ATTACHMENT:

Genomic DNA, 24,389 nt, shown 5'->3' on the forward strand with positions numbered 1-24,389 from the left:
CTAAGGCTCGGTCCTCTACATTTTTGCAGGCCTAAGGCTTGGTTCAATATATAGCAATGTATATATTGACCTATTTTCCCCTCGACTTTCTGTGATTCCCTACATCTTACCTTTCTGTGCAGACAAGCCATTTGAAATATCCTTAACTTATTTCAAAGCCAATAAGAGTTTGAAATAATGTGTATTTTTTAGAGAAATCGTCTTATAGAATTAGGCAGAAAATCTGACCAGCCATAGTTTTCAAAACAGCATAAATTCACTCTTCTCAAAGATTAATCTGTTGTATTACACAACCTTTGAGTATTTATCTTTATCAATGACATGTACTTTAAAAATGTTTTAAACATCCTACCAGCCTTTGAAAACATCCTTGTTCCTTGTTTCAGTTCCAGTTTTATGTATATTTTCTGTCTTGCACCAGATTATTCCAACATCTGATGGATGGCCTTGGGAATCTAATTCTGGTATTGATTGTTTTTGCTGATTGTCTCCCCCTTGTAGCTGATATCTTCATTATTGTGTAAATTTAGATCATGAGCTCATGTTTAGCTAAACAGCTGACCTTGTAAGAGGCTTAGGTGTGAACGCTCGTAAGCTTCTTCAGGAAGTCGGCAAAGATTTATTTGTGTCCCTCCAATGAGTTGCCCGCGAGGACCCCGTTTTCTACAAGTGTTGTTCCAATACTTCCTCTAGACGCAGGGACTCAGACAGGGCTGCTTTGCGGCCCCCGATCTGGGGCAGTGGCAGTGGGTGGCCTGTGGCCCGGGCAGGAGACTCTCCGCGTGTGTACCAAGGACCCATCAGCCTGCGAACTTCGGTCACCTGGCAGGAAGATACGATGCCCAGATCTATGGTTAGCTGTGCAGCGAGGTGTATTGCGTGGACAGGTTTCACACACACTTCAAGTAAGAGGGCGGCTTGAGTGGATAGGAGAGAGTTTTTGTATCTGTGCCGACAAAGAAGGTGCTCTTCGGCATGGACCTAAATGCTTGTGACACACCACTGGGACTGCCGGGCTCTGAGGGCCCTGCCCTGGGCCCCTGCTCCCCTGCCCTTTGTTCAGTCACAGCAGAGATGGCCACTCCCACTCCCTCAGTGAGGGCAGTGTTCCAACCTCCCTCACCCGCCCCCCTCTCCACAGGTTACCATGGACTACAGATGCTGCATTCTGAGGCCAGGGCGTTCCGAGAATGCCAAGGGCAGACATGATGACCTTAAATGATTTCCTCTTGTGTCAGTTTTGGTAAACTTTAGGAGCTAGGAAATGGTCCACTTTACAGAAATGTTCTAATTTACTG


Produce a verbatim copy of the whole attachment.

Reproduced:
Genomic DNA, 24,389 nt, shown 5'->3' on the forward strand with positions numbered 1-24,389 from the left:
CTAAGGCTCGGTCCTCTACATTTTTGCAGGCCTAAGGCTTGGTTCAATATATAGCAATGTATATATTGACCTATTTTCCCCTCGACTTTCTGTGATTCCCTACATCTTACCTTTCTGTGCAGACAAGCCATTTGAAATATCCTTAACTTATTTCAAAGCCAATAAGAGTTTGAAATAATGTGTATTTTTTAGAGAAATCGTCTTATAGAATTAGGCAGAAAATCTGACCAGCCATAGTTTTCAAAACAGCATAAATTCACTCTTCTCAAAGATTAATCTGTTGTATTACACAACCTTTGAGTATTTATCTTTATCAATGACATGTACTTTAAAAATGTTTTAAACATCCTACCAGCCTTTGAAAACATCCTTGTTCCTTGTTTCAGTTCCAGTTTTATGTATATTTTCTGTCTTGCACCAGATTATTCCAACATCTGATGGATGGCCTTGGGAATCTAATTCTGGTATTGATTGTTTTTGCTGATTGTCTCCCCCTTGTAGCTGATATCTTCATTATTGTGTAAATTTAGATCATGAGCTCATGTTTAGCTAAACAGCTGACCTTGTAAGAGGCTTAGGTGTGAACGCTCGTAAGCTTCTTCAGGAAGTCGGCAAAGATTTATTTGTGTCCCTCCAATGAGTTGCCCGCGAGGACCCCGTTTTCTACAAGTGTTGTTCCAATACTTCCTCTAGACGCAGGGACTCAGACAGGGCTGCTTTGCGGCCCCCGATCTGGGGCAGTGGCAGTGGGTGGCCTGTGGCCCGGGCAGGAGACTCTCCGCGTGTGTACCAAGGACCCATCAGCCTGCGAACTTCGGTCACCTGGCAGGAAGATACGATGCCCAGATCTATGGTTAGCTGTGCAGCGAGGTGTATTGCGTGGACAGGTTTCACACACACTTCAAGTAAGAGGGCGGCTTGAGTGGATAGGAGAGAGTTTTTGTATCTGTGCCGACAAAGAAGGTGCTCTTCGGCATGGACCTAAATGCTTGTGACACACCACTGGGACTGCCGGGCTCTGAGGGCCCTGCCCTGGGCCCCTGCTCCCCTGCCCTTTGTTCAGTCACAGCAGAGATGGCCACTCCCACTCCCTCAGTGAGGGCAGTGTTCCAACCTCCCTCACCCGCCCCCCTCTCCACAGGTTACCATGGACTACAGATGCTGCATTCTGAGGCCAGGGCGTTCCGAGAATGCCAAGGGCAGACATGATGACCTTAAATGATTTCCTCTTGTGTCAGTTTTGGTAAACTTTAGGAGCTAGGAAATGGTCCACTTTACAGAAATGTTCTAATTTACTG